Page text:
, Salem, MA


December 19, 2013

Watson: Moving from fossil fuel to renewable fuel


During the hot summer months, when electrical demand is at its highest, ISO — which coordinates the generators and operates the grid — constantly plans for the availability of roughly 32,000 megawatts of capacity. That quantity allows for a safety reserve since the actual peak demand is usually between 27,000 and 28,000 megawatts. During the fall, winter, and spring, demand is considerably less.

There are five nuclear plants on the system, and they consistently provide about 31 percent of our electricity. Nuclear plants cannot start or stop easily, so they run mostly constantly. Vermont Yankee may close next year.

There are 10 coal plants (some are dual fuel) on the grid. Since 2000, we have reduced our use of them. In that year, they provided 18 percent of our power; last year, they made just 3 percent of it. Brayton Point may soon close.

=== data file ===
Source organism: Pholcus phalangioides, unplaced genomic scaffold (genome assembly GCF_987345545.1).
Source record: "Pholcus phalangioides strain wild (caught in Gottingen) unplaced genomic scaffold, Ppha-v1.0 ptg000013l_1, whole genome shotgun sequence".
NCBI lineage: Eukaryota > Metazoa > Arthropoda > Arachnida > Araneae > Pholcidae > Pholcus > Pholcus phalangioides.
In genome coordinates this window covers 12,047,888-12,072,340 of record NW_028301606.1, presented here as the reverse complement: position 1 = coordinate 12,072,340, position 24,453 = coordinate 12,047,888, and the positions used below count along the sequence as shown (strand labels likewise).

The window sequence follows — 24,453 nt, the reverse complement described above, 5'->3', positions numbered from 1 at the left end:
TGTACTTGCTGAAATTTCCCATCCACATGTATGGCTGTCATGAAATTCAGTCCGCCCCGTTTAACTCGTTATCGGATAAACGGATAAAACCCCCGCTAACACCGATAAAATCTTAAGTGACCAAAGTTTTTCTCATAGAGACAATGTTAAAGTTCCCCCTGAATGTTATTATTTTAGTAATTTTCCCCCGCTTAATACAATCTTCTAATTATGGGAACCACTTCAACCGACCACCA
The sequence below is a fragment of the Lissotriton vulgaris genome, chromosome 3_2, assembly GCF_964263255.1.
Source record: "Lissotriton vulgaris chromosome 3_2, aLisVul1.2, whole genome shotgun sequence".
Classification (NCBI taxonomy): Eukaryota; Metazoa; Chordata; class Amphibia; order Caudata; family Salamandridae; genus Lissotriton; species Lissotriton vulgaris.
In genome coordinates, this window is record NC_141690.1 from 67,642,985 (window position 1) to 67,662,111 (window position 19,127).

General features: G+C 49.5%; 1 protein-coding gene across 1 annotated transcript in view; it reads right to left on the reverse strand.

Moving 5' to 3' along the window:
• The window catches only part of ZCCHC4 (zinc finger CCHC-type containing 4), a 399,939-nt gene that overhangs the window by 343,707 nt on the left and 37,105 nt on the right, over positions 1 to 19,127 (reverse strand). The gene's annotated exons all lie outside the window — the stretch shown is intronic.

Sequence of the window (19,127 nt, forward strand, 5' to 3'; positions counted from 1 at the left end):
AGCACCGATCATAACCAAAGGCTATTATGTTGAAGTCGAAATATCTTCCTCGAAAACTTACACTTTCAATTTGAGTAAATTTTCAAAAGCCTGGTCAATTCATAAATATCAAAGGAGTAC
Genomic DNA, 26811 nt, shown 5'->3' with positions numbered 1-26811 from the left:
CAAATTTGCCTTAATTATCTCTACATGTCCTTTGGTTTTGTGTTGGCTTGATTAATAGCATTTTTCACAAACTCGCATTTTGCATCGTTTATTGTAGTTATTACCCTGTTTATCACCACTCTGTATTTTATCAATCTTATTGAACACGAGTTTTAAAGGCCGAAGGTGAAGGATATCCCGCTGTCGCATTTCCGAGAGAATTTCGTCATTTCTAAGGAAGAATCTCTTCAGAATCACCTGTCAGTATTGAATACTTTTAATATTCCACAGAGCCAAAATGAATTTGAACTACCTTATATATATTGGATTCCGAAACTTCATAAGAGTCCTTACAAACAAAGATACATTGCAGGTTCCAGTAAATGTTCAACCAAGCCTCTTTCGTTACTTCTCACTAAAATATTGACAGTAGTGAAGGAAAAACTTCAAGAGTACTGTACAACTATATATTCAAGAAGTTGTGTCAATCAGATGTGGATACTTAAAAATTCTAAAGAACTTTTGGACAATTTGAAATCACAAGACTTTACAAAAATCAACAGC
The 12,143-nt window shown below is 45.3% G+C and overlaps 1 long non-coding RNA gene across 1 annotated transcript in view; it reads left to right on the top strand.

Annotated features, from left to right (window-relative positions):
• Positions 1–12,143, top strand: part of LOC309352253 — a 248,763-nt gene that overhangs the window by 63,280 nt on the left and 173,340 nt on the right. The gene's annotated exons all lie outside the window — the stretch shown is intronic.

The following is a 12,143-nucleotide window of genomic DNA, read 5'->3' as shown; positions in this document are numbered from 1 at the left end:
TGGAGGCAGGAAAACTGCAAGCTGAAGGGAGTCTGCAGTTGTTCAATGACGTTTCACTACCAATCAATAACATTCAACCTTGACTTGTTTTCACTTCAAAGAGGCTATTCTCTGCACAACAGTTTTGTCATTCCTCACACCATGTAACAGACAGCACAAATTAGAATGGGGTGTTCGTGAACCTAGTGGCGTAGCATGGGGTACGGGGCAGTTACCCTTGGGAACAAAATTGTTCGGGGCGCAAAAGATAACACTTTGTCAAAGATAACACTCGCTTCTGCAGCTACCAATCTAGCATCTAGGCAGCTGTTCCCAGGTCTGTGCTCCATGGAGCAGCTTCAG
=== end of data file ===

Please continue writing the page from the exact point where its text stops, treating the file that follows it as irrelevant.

There are roughly 110 oil plants (varying sizes) in the grid. In 2000, they fueled 22 percent of our power; last year, they made just 1 percent of it. (There are also 45 dual-fuel oil plants.)

It is quite likely that coal and oil will continue to play a shrinking role in New England energy production. Our reliance on natural gas will continue to rise. There are about 45 gas plants on the grid, and they now fuel 52 percent of our power. That’s up from 15 percent in 2000.

Burning natural gas rather than coal and oil is an improvement. Gas emits half the carbon dioxide of coal, so it alters the chemistry of the atmosphere at a slower rate. But still, gas is a fossil fuel, and ultimately, its use must be severely curtailed.

The grid currently gets only 14 percent of its power from renewable energy: wind, solar, hydro, geothermal. And that percentage also includes energy from wood, biomass, landfills and refuse, so it’s less clean energy than is optimum.

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